Today, the Department of Homeland Security posted a final rule amending regulations governing H-1B cap-subject petitions, including those that may be eligible for the advanced degree exemption. As a reminder, cap-subject petitions are filed on April 1 of each year for individuals who are applying for H-1B status for the first time. To read more about the general H-1B visa process, click here. Beginning April 1, 2019, USCIS is changing the way that it typically reviews H-1B cap petitions. Some important background information first: The government typically issues 65,000 H-1B visa numbers for all first-time applicants, plus an additional 20,000 visa numbers for individuals who obtain a master’s degree or higher from a U.S. institution. Traditionally, USCIS has selected the 20,000 master’s cap applicants first, and whoever wasn’t chosen in the first selection was then added to the pool for the 65,000 remaining visa numbers to be chosen. In 2017, President Trump issued the “Buy American, Hire American” Executive Order, which specifically mentioned the H-1B program and directed the Department of Homeland Security and other agencies to “suggest reforms to help ensure that H-1B visas are awarded to the most-skilled or highest-paid petition beneficiaries.” To learn more about this executive order, click here. […]
After months of suspension, U.S. Citizenship and Immigration Services (USCIS) will resume premium processing for fiscal year 2019 H-1B petitions as of January 28, 2019. This includes the advanced degree exemption cases, often referred to as the “master’s cap.” In 2018, USCIS announced that H-1B premium processing would be suspended until February 2019 to reduce delays in processing and to address the backlog present in this highly sought-after category. While fiscal year 2019 cap cases and master’s cap cases will be eligible for premium processing going forward, USCIS noted that this service will remain suspended for all other H-1B petitions that were impacted by the original memo outlining the parameters of the suspension. Currently, premium processing is only available for pending fiscal year 2019 H-1B petitions, as the cap has already been met. USCIS plans to resume premium processing for all remaining H-1B petitions as the agency’s workload permits. The H-1B category provides work authorization for specialty occupations and receives many petitions every year. Premium processing creates a fast track allowing applicants to receive an answer on a petition within 15 calendar days, giving applicants peace of mind. If you are interested in applying for an H-1B visa or would […]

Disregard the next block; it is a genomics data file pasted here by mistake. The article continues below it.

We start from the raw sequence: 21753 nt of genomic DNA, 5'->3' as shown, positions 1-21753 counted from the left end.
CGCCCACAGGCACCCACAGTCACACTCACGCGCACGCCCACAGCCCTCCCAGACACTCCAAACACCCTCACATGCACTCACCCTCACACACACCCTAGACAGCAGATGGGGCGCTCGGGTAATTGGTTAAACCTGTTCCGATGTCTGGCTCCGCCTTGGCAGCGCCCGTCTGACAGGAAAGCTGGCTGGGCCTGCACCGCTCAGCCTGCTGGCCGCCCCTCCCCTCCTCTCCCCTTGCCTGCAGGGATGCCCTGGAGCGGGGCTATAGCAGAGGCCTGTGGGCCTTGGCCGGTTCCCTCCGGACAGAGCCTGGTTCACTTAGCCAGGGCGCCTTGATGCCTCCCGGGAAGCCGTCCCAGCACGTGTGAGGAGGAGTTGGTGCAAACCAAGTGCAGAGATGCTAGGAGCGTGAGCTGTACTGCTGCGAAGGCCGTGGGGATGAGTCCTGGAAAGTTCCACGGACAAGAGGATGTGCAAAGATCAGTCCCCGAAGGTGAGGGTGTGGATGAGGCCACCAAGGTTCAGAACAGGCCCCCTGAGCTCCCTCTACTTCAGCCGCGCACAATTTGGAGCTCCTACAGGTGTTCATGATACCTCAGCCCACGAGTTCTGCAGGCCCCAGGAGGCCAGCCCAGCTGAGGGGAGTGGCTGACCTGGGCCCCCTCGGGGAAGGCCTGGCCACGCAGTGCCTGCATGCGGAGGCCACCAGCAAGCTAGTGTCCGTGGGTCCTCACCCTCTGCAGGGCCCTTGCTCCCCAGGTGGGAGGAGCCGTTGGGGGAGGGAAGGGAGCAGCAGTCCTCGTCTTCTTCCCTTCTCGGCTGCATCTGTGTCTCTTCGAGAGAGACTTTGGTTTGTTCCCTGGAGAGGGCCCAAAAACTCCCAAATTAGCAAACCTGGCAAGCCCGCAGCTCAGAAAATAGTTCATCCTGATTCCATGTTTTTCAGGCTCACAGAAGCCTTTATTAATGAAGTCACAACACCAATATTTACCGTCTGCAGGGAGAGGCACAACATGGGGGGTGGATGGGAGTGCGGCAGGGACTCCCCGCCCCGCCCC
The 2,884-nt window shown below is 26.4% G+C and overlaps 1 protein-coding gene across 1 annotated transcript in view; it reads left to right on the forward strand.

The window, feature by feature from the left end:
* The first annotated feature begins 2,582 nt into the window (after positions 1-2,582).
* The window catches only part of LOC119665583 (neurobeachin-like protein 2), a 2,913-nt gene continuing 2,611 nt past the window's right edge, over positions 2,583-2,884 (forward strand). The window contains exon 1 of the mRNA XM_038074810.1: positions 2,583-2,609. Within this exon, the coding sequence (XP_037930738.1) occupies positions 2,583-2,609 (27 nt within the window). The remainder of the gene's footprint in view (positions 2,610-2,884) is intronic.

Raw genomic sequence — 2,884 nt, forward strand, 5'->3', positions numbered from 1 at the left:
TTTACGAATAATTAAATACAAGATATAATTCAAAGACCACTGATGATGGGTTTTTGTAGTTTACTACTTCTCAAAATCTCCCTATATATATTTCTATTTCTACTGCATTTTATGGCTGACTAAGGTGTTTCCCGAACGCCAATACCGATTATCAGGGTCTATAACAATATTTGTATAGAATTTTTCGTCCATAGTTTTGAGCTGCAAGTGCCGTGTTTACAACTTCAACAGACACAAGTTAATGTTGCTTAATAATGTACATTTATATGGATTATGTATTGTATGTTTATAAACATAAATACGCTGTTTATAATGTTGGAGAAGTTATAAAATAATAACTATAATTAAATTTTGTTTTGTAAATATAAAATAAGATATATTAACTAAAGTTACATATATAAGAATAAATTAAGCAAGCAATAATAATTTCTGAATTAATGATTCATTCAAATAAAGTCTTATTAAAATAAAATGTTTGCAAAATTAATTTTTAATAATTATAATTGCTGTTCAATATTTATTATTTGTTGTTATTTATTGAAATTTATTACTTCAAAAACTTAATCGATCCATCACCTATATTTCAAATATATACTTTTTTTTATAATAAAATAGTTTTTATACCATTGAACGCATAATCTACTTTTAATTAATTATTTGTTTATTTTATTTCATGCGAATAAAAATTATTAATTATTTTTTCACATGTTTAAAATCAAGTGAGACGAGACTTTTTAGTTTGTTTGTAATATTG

The government shutdown that began in December 2018 has become the longest U.S. government shutdown in history and is having some major impacts on immigration processing. Customs and Border Protection officers are considered essential staff due to the important role they play in national security at the U.S. border and ports of entry. This ultimately means that processing at ports of entry is occurring as usual. TNs and L-1 visas continue to be processed at ports of entry despite the shutdown, as officers are still adjudicating them. It is important to remember that while CBP officers are still working, they are not being compensated for their work at the present. Fortunately, they will be reimbursed once the shutdown ends, but it is still important to keep in mind when crossing the border and interacting with officers. Unfortunately, other immigration-related areas are being impacted; specifically, the Admissibility Review Office. The Admissibility Review Office (ARO) is a subset of CBP that processes waiver applications. This office is not considered essential for government shutdown purposes and is not active until a federal budget is passed. This means that, at present, no Applications for Advance Permission to Enter as Nonimmigrant for Canadians at the […]